It has been said that the guideline of American Academy of Pediatrics regarding voiding cystourethrography (VCUG) indication has possibility to overlook high grade Vesicoureteral reflux (VUR). In this article, we conducted a multi-center prospective observational study to identify risk factors during acute phase period for high grade VUR (Grade 3–5, VUR≥3) in infants with first urinary tract infection (UTI). The results of univariate analysis showed that abnormality of renal bladder ultrasound (RBUS), high serum CRP level and high serum procalcitonin (PCT) level at admission were the risk factors relating to VUR≥3 (p<0.01). Furthermore, the result of multivariate analysis showed that serum PCT≥0.37 ng/ml is the single factor relating to the VUR≥3 (odds ratio 29.3, 95%CI; 3.7–236.0, p<0.01). In conclusion, first UTI infants with PCT≥0.37 ng/ml should undergo VCUG because they are at high risk to complicate high grade VUR.
In pediatric patients with chronic renal failure, peritoneal dialysis (PD), which requires sanitary care by the family, is often selected. Therefore, it is necessary to ensure electricity, water, and a clean space. We investigated the effect of Kumamoto earthquake on seven patients treated with PD by pediatricians in Kumamoto prefecture in 2016. Power and water outages occurred in six patients’ houses; two were hospitalized; two performed continuous ambulatory peritoneal dialysis (CAPD) in a car or in an infirmary at evacuation shelters; one was evacuated outside the prefecture; and one was at home. Peritonitis or exit-site infection occurred in two patients in later days. Chiefly, regular prescribing dialysate fluids and fixtures for two weeks of stock caused no problems, and it was possible to get in touch with patients and provide a quick response. We propose three points as follows: 1) to prepare to carry out CAPD at home at any time, 2) to cooperate with local hospitals usually, and 3) to secure a dialysis environment and to recommend the hospital management as much as possible at the time of disaster.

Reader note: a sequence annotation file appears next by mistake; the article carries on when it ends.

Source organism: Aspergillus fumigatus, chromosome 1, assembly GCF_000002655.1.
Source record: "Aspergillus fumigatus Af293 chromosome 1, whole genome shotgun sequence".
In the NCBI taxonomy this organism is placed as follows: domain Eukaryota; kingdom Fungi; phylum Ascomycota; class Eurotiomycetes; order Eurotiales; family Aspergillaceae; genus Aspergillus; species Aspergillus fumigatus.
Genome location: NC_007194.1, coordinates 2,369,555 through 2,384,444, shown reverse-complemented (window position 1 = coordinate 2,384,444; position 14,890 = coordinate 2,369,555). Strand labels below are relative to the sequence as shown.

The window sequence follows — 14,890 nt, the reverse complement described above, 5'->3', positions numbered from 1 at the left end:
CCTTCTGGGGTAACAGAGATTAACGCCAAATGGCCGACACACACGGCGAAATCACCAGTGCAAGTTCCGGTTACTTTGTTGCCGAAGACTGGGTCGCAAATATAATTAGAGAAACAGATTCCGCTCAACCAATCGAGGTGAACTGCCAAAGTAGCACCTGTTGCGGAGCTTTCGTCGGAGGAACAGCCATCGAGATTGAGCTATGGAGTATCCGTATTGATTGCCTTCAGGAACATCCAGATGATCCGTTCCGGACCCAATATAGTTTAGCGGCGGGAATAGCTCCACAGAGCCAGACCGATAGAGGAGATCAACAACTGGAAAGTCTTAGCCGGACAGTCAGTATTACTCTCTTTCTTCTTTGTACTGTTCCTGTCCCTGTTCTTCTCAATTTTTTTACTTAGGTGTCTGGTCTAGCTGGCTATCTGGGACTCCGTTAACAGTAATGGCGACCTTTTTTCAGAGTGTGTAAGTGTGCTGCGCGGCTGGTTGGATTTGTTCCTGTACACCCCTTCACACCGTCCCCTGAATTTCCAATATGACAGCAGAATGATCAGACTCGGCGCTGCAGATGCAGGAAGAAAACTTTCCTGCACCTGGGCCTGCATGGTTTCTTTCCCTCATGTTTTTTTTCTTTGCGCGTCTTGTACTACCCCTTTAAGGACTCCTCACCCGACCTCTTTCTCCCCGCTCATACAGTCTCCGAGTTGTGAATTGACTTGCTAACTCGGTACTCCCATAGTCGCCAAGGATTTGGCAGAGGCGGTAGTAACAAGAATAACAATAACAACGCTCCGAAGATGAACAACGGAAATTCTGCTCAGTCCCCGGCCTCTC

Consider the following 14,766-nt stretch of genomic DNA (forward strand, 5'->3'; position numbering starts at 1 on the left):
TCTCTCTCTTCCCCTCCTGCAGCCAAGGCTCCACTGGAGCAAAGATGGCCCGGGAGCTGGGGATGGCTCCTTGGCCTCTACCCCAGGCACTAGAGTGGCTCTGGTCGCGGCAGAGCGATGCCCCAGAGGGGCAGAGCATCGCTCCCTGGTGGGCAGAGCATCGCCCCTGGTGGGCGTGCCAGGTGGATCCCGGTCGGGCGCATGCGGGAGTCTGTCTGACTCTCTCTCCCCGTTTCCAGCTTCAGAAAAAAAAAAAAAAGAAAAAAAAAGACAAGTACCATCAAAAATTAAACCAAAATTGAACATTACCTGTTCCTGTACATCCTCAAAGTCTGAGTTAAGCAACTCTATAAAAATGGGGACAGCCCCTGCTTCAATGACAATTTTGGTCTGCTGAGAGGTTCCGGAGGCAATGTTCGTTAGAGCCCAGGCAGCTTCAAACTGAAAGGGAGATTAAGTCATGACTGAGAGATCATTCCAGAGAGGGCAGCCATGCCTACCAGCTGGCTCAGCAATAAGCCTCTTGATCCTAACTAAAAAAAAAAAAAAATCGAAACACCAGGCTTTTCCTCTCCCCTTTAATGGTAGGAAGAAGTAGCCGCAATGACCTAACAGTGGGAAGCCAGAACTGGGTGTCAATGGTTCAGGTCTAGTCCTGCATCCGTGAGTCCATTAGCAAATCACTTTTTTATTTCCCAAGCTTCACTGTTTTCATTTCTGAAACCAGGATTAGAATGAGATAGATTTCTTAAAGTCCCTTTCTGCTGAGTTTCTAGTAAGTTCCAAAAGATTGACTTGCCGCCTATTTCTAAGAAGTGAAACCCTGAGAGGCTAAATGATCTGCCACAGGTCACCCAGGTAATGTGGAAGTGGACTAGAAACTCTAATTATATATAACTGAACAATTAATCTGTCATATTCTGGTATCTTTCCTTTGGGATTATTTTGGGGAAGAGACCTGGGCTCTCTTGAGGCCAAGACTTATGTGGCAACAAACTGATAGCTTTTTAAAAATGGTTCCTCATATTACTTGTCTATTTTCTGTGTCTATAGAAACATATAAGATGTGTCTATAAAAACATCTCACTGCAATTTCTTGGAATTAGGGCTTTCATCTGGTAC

We used the data from a school urine screening program conducted in Yonago, Tottori Prefecture, Japan, to investigate the prevalence of urinary abnormalities, final diagnoses, renal histologic diagnoses and prognoses of cases in which renal biopsy was performed. We also performed renal biopsies and assessed the renal histologic diagnoses and prognoses of cases identified by clinical symptoms. Between 1978 and 2016, 418,802 children were screened; of them, 2,567 underwent a tertiary examination. The number of children received a final diagnosis was decreased from a cumulative total of 84.2 per 10,000 persons to 4.50 before and after setting up of the judging committee of a school urine screening program, and the “normal” in a final diagnosis was reduced. Moreover, the “glomerulonephritis” in that fell from 3.1 to 0.76. We performed renal biopsy for 54 cases identified by a school urine screening program and 39 cases identified by clinical symptoms. The most common histological diagnoses were IgA nephropathy in cases found by the school urine screening program and purpura nephritis in cases identified by clinical symptoms. The judging committee of a school urine screening program in Yonago city contributed to an accuracy improvement of a school urine screening program.